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Superior Edge, Inc. v. Monsanto Co.

United States District Court, D. Minnesota

August 9, 2013


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Walter Joseph Gates, III, ATTORNEY AT LAW, Mankato, MN; and William G. Osborne, WILLIAM G. OSBORNE, P.A., Orlando, FL, for plaintiff.

Jennifer S. Kingston and Robert F. Epperson, Jr., DOWD BENNETT LLP, St. Louis, MO; and Lucas Clayton, FABYANSKE, WESTRA, HART & THOMSON, PA, Minneapolis, MN, for defendants.


JOHN R. TUNHEIM, United States District Judge.

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This case arises out of a software development and license agreement between plaintiff Superior Edge, Inc. (" SEI" ) and defendant Monsanto Company (" Monsanto" ). Pursuant to the agreement, SEI was to develop software for Monsanto to assist in Monsanto's seed sales initiatives. Prior to entering into the agreement with SEI, Monsanto had entered into a separate agreement with defendant Site-Specific Technology Development Group, Inc. (" SST" ) to help Monsanto achieve other facets of its seed sales initiatives.

After SEI and Monsanto began working together, conflict ensued regarding the parties' obligations under the agreement. As the relationship between Monsanto and SEI deteriorated, Monsanto and SST began developing software with the capabilities initially assigned to be created by SEI pursuant to the software development agreement. The current dispute centers generally around work performed by SEI for Monsanto for which it allegedly was not compensated, ownership of the software in question, whether SEI's software embodied the contracted for capabilities, whether the software was delivered on time, and whether Monsanto's expectations for and compensation of SEI's work were in accordance with the agreement.

SEI brings claims for breach of contract, fraud, conversion, deceptive trade practices, misappropriation of trade secrets, and tortious interference against Monsanto and SST. Monsanto and SST move to dismiss the claims against them (with the exception of the breach of contract claim alleged against Monsanto). SEI has also filed a motion for preliminary injunction, seeking to enjoin Monsanto from compelling arbitration. For the reasons explained below, the Court will grant Monsanto's motion to dismiss and grant in part and deny in part SST's motion to dismiss. The Court will also deny SEI's motion for preliminary injunction.



SEI is a software development business that specializes in creating customized computer-based marketing and sales software to meet the needs of its clients' particular businesses. (Compl. ¶ 1, 7, Oct. 19,

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2012, Docket No. 1.) Monsanto produces and sells commercial farm seed products. ( Id. ¶ 2.)

In 2008, Monsanto began to focus on developing a greater share of North America's seed market. ( Id. ¶ 9.) To achieve this objective, Monsanto met with SEI to discuss possible software development that could improve Monsanto's customer service techniques and increase its sales. ( Id. ¶ ¶ 9-11.) Monsanto indicated that the primary goal of SEI's work would be to enable Monsanto's sales force to make effective seed recommendations at the point of sale. ( Id. ¶ 14.) That is, Monsanto wanted software that could obtain, organize, and present information about individual farmers and farms, such as ownership, size, crops, equipment used, and finances, that would allow the Monsanto sales representative to customize his or her sales pitch to the demands of the particular farmer. ( Id. ¶ 13.)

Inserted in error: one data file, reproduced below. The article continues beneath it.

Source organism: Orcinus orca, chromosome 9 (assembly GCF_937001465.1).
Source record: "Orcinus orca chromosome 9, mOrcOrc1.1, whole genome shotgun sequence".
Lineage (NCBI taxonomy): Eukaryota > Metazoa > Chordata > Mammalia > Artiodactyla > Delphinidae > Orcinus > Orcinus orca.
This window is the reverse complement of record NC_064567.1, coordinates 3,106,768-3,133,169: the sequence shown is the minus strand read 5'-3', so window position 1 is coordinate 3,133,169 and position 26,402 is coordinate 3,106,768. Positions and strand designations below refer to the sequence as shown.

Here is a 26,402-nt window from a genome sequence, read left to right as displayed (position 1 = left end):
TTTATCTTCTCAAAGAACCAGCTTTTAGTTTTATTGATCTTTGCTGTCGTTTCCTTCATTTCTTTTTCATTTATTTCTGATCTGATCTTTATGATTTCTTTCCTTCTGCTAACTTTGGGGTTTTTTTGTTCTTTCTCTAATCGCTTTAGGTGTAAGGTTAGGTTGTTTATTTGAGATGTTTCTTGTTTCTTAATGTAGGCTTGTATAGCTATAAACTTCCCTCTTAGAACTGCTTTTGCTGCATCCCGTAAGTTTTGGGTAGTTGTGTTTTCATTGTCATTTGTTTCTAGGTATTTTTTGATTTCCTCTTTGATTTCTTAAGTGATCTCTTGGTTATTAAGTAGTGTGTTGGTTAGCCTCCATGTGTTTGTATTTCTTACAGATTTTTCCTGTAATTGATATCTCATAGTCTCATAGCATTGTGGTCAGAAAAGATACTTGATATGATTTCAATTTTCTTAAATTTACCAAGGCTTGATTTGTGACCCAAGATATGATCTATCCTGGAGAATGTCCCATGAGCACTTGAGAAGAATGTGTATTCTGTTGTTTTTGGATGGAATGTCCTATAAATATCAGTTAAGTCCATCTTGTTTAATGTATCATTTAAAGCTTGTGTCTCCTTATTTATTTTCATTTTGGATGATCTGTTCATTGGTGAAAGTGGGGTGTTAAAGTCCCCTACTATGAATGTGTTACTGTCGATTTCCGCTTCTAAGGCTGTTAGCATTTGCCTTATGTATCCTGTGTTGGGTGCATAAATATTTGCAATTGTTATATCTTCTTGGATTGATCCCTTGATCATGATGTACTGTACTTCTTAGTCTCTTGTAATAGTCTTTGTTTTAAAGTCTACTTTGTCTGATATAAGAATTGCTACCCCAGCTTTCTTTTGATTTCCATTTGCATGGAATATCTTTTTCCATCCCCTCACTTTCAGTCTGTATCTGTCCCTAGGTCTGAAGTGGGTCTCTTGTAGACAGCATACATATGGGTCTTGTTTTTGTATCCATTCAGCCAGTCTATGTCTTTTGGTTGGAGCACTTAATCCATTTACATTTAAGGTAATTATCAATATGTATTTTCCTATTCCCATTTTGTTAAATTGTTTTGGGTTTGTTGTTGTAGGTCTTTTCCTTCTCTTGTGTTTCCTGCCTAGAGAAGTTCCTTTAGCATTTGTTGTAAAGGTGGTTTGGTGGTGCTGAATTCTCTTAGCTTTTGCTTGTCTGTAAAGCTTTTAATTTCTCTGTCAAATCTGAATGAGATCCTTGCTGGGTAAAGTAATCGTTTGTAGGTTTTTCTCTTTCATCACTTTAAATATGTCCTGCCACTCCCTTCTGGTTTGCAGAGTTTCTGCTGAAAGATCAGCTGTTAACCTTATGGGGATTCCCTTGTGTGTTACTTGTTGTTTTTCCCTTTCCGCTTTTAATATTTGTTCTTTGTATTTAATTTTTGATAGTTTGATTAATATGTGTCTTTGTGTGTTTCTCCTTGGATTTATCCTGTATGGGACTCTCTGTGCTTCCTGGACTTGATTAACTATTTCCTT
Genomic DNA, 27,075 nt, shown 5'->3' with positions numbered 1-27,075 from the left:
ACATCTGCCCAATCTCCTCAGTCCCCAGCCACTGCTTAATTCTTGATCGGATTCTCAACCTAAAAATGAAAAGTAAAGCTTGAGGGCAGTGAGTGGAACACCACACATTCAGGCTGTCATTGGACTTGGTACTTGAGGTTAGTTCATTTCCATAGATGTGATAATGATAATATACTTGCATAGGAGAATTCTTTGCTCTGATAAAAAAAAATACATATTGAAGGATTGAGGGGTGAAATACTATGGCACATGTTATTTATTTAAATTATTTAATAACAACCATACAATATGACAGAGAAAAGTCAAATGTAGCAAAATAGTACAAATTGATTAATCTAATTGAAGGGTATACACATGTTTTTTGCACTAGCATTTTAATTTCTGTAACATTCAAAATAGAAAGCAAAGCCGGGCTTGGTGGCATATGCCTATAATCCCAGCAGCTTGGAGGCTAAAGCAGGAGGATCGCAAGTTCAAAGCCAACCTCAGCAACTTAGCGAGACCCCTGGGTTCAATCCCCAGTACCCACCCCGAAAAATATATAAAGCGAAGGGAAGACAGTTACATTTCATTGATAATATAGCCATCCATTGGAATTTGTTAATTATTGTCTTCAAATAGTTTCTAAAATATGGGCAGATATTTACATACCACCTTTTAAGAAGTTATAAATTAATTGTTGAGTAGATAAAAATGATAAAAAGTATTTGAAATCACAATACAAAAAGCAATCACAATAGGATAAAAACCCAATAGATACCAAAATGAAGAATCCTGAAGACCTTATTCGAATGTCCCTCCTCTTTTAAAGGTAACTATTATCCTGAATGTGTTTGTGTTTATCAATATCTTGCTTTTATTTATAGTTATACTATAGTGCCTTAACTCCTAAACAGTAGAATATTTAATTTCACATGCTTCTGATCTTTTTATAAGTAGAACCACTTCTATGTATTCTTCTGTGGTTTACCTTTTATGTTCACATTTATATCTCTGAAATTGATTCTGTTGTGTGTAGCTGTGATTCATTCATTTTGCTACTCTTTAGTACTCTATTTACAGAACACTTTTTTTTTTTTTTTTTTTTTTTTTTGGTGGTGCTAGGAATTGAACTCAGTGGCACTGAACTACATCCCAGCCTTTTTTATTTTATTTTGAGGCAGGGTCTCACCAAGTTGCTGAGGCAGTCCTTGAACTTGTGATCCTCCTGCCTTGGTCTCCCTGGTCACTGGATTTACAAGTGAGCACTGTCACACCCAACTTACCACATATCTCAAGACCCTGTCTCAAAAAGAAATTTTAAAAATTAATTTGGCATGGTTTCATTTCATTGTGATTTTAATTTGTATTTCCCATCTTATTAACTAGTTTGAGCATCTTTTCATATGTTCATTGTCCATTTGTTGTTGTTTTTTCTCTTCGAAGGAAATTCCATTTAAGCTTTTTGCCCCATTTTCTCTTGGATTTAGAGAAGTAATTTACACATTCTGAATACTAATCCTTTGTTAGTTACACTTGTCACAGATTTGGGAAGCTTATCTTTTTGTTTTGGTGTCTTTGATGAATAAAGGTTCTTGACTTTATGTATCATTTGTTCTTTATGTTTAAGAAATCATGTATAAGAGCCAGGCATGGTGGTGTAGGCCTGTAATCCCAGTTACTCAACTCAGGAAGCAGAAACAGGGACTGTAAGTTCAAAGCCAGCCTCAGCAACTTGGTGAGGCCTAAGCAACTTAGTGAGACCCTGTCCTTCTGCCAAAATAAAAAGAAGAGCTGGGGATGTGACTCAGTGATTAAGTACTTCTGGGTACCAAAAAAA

SEI intended to accomplish Monsanto's objectives using an application known as SalesEdge Accelerator (" SalesEdge" ). ( Id. ¶ 7.) SalesEdge is SEI's primary system for improving clients' sales and it " permits . . . users to create personalized sales proposals - sometimes printed in binder or booklet form - using data from a wide range of sources with the data being tailored to the specific industry, seller and purchaser." ( Id. ) SEI licensed certain intellectual property from the Spangenberg Group in March 2009 that was essential to SEI's use of SalesEdge. ( Id. ¶ 7, Ex. A.) SEI's licensing agreement with the Spangenberg Group granted SEI " an irrevocable, non-exclusive, non-transferable license." ( Id., Ex. A at 2.) Because SalesEdge was a key component of the software SEI proposed to develop for Monsanto, Monsanto was involved in the negotiations between SEI and the Spangenberg Group to acquire the necessary licensing. ( Id. ¶ 7.)

Prior to entering into a relationship with SEI, Monsanto had contracted with SST, another software development company that specializes in business development and sales software with applications for the agricultural industry. ( Id. ¶ 3.) SEI was aware of Monsanto's relationship with SST. ( Id., Ex. B at 45.)


On August 7, 2009, Monsanto and SEI executed a Software Development and License Agreement (" the Agreement" ) with an effective date of March 1, 2009. ( Id. ¶ 21, Ex. B.) The Agreement stated that " Monsanto desires to engage SEI to tailor and/or customize SEI's SalesEdge Accelerator software, develop new capabilities and provide services for the purpose of enhancing Monsanto's sales execution." ( Id., Ex. B at 11.) The Agreement contained a Development Plan

which include[d] initial requirements, specifications, features and functionalities of the Monsanto Premium Products,[1] a general overview and timetable for development and implementation of the SEI Technology, schedules for deliverables, test protocols and procedures, development objectives, and assumptions regarding ongoing contributions and research activities.

( Id., Ex. B at 19.) The Development Plan, attached as Exhibit A to the Agreement, set forth in great detail the objectives of Monsanto's relationship with SEI and the parties' obligations. ( Id., Ex. B at 42-49.)